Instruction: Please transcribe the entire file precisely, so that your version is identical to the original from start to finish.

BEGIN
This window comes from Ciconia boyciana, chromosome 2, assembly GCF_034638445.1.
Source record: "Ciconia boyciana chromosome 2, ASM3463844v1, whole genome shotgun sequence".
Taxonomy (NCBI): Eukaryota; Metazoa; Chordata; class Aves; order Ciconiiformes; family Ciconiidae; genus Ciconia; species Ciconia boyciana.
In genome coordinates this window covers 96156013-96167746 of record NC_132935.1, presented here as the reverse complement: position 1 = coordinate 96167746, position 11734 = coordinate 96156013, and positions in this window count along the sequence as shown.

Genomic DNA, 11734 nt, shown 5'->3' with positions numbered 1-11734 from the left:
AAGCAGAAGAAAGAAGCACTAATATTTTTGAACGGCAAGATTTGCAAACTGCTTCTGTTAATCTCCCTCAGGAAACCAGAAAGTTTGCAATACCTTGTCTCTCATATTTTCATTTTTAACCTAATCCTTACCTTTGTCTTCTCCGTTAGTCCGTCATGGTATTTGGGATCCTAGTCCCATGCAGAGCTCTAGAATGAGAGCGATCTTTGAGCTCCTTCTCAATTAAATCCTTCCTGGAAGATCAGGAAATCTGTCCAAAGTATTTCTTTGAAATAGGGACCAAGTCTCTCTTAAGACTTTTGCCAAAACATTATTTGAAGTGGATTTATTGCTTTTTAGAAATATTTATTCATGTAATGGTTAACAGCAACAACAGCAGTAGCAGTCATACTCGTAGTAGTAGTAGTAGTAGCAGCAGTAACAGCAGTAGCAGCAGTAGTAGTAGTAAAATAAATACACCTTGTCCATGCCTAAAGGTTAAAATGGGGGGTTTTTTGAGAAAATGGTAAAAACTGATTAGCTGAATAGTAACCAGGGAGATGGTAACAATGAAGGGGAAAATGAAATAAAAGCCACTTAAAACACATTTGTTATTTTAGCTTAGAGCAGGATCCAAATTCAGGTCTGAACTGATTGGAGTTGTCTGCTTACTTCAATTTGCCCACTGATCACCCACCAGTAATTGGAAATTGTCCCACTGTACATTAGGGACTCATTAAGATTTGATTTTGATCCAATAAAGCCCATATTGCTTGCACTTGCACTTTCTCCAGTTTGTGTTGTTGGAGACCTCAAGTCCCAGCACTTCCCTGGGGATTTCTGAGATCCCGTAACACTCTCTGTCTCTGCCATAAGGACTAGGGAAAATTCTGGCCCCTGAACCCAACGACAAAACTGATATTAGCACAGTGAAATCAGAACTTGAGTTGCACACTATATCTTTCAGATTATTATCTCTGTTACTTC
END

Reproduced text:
This window comes from Ciconia boyciana, chromosome 2, assembly GCF_034638445.1.
Source record: "Ciconia boyciana chromosome 2, ASM3463844v1, whole genome shotgun sequence".
Taxonomy (NCBI): Eukaryota; Metazoa; Chordata; class Aves; order Ciconiiformes; family Ciconiidae; genus Ciconia; species Ciconia boyciana.
In genome coordinates this window covers 96156013-96167746 of record NC_132935.1, presented here as the reverse complement: position 1 = coordinate 96167746, position 11734 = coordinate 96156013, and positions in this window count along the sequence as shown.

Genomic DNA, 11734 nt, shown 5'->3' with positions numbered 1-11734 from the left:
AAGCAGAAGAAAGAAGCACTAATATTTTTGAACGGCAAGATTTGCAAACTGCTTCTGTTAATCTCCCTCAGGAAACCAGAAAGTTTGCAATACCTTGTCTCTCATATTTTCATTTTTAACCTAATCCTTACCTTTGTCTTCTCCGTTAGTCCGTCATGGTATTTGGGATCCTAGTCCCATGCAGAGCTCTAGAATGAGAGCGATCTTTGAGCTCCTTCTCAATTAAATCCTTCCTGGAAGATCAGGAAATCTGTCCAAAGTATTTCTTTGAAATAGGGACCAAGTCTCTCTTAAGACTTTTGCCAAAACATTATTTGAAGTGGATTTATTGCTTTTTAGAAATATTTATTCATGTAATGGTTAACAGCAACAACAGCAGTAGCAGTCATACTCGTAGTAGTAGTAGTAGTAGCAGCAGTAACAGCAGTAGCAGCAGTAGTAGTAGTAAAATAAATACACCTTGTCCATGCCTAAAGGTTAAAATGGGGGGTTTTTTGAGAAAATGGTAAAAACTGATTAGCTGAATAGTAACCAGGGAGATGGTAACAATGAAGGGGAAAATGAAATAAAAGCCACTTAAAACACATTTGTTATTTTAGCTTAGAGCAGGATCCAAATTCAGGTCTGAACTGATTGGAGTTGTCTGCTTACTTCAATTTGCCCACTGATCACCCACCAGTAATTGGAAATTGTCCCACTGTACATTAGGGACTCATTAAGATTTGATTTTGATCCAATAAAGCCCATATTGCTTGCACTTGCACTTTCTCCAGTTTGTGTTGTTGGAGACCTCAAGTCCCAGCACTTCCCTGGGGATTTCTGAGATCCCGTAACACTCTCTGTCTCTGCCATAAGGACTAGGGAAAATTCTGGCCCCTGAACCCAACGACAAAACTGATATTAGCACAGTGAAATCAGAACTTGAGTTGCACACTATATCTTTCAGATTATTATCTCTGTTACTTC